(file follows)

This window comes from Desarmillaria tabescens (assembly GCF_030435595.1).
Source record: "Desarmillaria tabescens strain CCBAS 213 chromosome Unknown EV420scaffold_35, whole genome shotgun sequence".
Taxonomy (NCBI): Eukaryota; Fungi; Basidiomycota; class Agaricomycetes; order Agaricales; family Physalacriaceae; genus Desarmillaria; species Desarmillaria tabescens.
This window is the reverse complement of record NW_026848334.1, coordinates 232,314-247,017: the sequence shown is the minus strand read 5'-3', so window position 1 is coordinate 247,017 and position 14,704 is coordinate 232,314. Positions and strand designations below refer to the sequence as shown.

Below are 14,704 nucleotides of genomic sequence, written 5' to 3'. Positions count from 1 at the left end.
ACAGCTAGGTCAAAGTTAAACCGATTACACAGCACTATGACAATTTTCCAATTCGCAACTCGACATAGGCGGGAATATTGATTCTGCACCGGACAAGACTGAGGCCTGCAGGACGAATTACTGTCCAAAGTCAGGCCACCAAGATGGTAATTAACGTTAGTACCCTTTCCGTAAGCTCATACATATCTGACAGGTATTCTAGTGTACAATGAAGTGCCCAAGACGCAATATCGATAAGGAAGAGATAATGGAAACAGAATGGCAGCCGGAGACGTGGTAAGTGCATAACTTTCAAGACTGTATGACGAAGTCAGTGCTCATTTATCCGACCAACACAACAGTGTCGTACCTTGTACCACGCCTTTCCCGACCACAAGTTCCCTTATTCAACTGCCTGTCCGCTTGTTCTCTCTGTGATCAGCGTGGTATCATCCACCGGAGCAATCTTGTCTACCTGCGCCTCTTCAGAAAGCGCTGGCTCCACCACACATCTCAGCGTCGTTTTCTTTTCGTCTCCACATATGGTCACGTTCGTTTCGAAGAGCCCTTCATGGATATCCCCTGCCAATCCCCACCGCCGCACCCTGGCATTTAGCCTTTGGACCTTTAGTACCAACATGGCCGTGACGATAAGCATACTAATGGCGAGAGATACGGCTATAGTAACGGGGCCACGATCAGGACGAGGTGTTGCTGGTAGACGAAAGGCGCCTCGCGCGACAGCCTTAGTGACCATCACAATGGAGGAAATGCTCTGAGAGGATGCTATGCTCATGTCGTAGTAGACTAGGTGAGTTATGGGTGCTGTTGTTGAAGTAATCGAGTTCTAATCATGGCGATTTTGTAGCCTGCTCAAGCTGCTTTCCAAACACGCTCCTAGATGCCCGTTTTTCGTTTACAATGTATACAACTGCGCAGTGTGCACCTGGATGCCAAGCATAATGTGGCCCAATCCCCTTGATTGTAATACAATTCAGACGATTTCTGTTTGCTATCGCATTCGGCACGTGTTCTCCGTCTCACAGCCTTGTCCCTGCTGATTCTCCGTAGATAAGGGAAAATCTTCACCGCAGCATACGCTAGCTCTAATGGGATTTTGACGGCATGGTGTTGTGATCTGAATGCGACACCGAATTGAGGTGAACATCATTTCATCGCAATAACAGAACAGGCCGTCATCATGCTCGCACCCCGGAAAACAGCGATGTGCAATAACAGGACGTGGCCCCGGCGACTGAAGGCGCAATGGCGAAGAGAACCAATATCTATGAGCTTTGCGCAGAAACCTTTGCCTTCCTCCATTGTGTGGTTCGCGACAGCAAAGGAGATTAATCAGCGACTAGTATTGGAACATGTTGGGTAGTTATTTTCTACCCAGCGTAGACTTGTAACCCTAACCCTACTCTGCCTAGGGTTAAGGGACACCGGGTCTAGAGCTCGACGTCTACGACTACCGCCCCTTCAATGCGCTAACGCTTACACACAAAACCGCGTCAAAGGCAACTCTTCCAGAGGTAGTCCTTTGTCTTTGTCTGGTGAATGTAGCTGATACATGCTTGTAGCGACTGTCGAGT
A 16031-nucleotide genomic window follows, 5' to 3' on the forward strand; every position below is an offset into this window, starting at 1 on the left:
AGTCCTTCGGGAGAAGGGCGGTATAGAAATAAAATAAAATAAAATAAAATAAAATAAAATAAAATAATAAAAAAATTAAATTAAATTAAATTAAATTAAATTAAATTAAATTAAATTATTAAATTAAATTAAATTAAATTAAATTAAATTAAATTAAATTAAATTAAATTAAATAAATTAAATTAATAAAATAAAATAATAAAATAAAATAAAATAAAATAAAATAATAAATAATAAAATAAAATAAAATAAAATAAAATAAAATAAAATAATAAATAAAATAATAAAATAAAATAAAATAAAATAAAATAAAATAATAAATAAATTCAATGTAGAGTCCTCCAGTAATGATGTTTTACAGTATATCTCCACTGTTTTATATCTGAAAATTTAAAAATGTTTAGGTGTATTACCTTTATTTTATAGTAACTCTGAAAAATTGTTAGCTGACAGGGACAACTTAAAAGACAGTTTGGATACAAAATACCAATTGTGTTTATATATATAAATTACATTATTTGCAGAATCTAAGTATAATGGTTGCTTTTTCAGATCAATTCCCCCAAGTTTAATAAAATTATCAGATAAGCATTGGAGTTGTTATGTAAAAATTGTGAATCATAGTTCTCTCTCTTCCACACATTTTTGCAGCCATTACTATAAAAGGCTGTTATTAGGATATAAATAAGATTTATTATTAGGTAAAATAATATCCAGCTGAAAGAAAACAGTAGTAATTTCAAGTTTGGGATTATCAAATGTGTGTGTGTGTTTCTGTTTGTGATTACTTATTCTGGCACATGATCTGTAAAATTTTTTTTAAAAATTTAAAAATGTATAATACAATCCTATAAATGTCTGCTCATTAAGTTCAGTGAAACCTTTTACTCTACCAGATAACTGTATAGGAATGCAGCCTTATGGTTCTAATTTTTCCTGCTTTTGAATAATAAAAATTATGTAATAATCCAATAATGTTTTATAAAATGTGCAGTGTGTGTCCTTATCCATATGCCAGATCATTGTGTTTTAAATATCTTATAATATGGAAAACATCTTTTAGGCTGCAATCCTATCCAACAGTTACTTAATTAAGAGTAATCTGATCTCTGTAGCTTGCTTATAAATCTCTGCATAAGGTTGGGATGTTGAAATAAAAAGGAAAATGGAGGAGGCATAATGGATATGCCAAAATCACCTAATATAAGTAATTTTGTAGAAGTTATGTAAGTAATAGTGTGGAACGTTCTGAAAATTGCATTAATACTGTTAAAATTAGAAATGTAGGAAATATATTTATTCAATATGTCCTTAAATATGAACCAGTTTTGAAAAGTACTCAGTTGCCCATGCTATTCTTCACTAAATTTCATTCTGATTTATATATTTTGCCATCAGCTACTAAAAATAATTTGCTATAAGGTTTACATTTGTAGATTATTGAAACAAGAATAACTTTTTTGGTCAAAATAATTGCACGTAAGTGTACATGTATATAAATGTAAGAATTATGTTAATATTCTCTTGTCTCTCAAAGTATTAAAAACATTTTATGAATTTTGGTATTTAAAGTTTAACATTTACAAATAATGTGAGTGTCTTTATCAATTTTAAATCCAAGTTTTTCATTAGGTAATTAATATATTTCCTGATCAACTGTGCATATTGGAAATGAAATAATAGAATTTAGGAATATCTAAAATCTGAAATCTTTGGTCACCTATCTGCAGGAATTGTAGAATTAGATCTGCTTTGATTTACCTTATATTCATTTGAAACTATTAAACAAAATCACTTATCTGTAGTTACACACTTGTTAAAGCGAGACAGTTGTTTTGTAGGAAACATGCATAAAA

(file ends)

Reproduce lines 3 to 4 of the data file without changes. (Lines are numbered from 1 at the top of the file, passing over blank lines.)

Taxonomy (NCBI): Eukaryota; Fungi; Basidiomycota; class Agaricomycetes; order Agaricales; family Physalacriaceae; genus Desarmillaria; species Desarmillaria tabescens.
This window is the reverse complement of record NW_026848334.1, coordinates 232,314-247,017: the sequence shown is the minus strand read 5'-3', so window position 1 is coordinate 247,017 and position 14,704 is coordinate 232,314. Positions and strand designations below refer to the sequence as shown.